I’ve been an admirer of Gem Preiz’s fractal art ever since I first encountered it several years ago on my travels as a reviewer of art in Second Life.
This year, 2017, marks the fifth anniversary of Gem’s first exhibitions in Second Life, and he has been marking the with two retrospectives. The first, A Retrospective, was held at the start of the year, and you can read about it here. The second, appropriately called Five Years of Fractals, opened in September 2017, and you can read about it here.
To help celebrate this anniversary – and the fact that Gem himself is fast approaching his 10th anniversary in SL -, I had the opportunity to sit down with him in late September 2017 and discuss his work with him on behalf of Kultivate Magazine. It was a fascinating opportunity to learn about his arrival in Second Life, his art, his interests and inspirations. If I say so myself, the interview is well worth taking the time to read simply because Gem does have so much to say that is worth reading; this being the case, I thought I’d help whet appetites by offering a few excerpts from our chat.
On Second Life and The Potential for Artistic Expression
I actually discovered Second Life in 2007 while on a trip to America. I was actually there to study new technologies for use in business, but discovered a world with wonderful personal opportunities in this social and playful virtual world.
My awareness of the potential for sharing creations coincided with a growing interest in digital imagery. In particular, I discovered two artists – Fiona Leitner and Milly Sharple … Seeing Milly’s work helped me see the possibilities for displaying my own art within Second Life, and in reaching an audience from around the world while also having the freedom to create exhibition spaces which would be impossible in the physical world.
On His Passion for Fractals
I have a science and maths-focused education and have always worked with technology. Because of this, the computer naturally became my paint brush.
Some of my passions include ecology, Earth sciences, and humanity’s relationship and place in Nature. Astronomy and cosmology particularly bring together my fascination with science with my own imagination and fascination for the human capacity to imagine, discover, explore and learn. All of these play a role in my creative expression and imaginings.
… Fractals allow me to create – to paint, if you will … with such a diversity of results … In addition, the underlying mathematical aspect make them welcome to my rational, scientific side.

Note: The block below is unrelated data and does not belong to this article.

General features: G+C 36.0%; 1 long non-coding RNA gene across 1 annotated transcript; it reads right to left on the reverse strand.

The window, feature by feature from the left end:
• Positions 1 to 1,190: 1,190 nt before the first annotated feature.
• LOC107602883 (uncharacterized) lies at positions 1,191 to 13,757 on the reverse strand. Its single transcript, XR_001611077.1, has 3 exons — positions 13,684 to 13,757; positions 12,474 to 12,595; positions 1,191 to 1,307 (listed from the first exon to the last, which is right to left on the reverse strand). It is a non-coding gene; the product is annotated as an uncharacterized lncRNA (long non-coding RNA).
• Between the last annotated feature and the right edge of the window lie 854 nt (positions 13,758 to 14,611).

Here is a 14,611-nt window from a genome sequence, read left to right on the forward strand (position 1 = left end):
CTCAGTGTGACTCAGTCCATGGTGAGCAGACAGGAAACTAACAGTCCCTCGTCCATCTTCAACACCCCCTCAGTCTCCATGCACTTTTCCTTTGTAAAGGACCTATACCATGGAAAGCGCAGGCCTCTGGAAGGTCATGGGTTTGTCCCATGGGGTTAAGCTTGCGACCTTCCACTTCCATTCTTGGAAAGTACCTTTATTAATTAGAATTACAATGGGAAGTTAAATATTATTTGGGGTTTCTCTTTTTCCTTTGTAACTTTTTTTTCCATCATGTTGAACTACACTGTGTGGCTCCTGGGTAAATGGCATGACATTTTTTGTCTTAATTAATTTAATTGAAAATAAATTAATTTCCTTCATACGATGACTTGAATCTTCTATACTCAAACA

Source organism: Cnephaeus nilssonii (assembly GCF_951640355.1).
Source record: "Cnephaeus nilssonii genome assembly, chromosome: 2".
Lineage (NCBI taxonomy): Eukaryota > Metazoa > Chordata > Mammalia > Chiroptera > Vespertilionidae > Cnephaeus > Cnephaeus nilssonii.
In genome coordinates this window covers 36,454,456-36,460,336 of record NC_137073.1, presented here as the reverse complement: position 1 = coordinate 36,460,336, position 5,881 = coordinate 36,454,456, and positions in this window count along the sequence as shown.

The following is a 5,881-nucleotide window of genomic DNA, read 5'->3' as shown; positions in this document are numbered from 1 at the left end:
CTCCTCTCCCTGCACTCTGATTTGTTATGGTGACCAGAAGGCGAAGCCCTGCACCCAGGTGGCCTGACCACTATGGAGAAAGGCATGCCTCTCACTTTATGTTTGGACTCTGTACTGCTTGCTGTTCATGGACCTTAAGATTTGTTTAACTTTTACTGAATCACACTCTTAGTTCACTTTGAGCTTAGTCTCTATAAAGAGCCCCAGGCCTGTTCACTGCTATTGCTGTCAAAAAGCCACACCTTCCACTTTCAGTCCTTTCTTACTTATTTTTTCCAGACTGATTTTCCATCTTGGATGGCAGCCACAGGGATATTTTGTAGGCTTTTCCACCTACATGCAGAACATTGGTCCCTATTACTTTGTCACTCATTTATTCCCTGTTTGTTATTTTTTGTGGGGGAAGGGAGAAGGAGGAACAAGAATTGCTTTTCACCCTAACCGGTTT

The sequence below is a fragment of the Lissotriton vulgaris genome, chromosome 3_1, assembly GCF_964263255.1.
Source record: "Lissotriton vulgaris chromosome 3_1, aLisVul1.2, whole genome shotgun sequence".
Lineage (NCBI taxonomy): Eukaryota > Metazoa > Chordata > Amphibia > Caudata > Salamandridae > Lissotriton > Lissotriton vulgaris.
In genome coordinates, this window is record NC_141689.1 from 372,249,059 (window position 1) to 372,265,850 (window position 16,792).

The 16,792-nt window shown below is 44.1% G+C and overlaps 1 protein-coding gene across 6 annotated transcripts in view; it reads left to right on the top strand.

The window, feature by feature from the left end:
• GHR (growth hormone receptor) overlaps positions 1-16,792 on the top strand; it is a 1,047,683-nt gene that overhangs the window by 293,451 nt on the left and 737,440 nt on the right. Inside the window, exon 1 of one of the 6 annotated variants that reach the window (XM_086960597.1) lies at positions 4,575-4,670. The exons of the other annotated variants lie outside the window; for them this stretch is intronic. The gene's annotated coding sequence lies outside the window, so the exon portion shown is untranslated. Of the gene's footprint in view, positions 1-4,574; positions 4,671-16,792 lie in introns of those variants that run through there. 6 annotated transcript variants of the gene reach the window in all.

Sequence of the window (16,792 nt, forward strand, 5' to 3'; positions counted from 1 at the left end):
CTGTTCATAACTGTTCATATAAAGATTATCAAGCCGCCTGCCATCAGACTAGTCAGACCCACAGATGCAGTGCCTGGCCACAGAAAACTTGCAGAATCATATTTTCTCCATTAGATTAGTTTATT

On Science and Science Fiction
We are the ultimate product of life on this planet. We have been granted a brain which allows us to understand and influence our environment. At the same time, we question what is our purpose as a species …
Science, in its broadest sense, is the means by which we do so, through exploration, analysis, deduction, questioning and reason … We have it in us to resolve all of society’s issues – health, wealth, the environment – if only we are willing … I have a passion for science and a concern for the environment. We need both to secure our future – if we are to have a future.
Thus, Fractals and digital art are a means for Gem to express all of this to an audience, while at the same time giving flight to his creative narrative through both his visual art and the written word – as narrative forms a strong element in his pieces. Sometimes this may be obvious, such as a story running within one of his exhibitions, as with Heritage: Wrecks reviewed here) or it may be subtle: a story suggested by and introduction to his images, but which is left to the visitor’s imagination to flesh out.
Through the interview, we were able to explore these ideas at some length, delving into just how some of his more recent exhibits came into being. We also explored his unique approach to reproducing his work in Second Life, as well as his ruminations on the platform as someone who has been a part of it now for almost a decade.
Gem is a genuinely warm, caring individual, and it was both a privilege and pleasure to chat to him for Kultivate. You can read the full interview in the October edition of the magazine, beautifully illustrated by images from Gem’s work selected directly from his library, which he kindly opened up to us to peruse in preparing the piece.
Click the magazine cover on the right to open it for reading in a new browser tab. You can also catch up on all of my reviews of his work in these pages through a dedicated blog tag.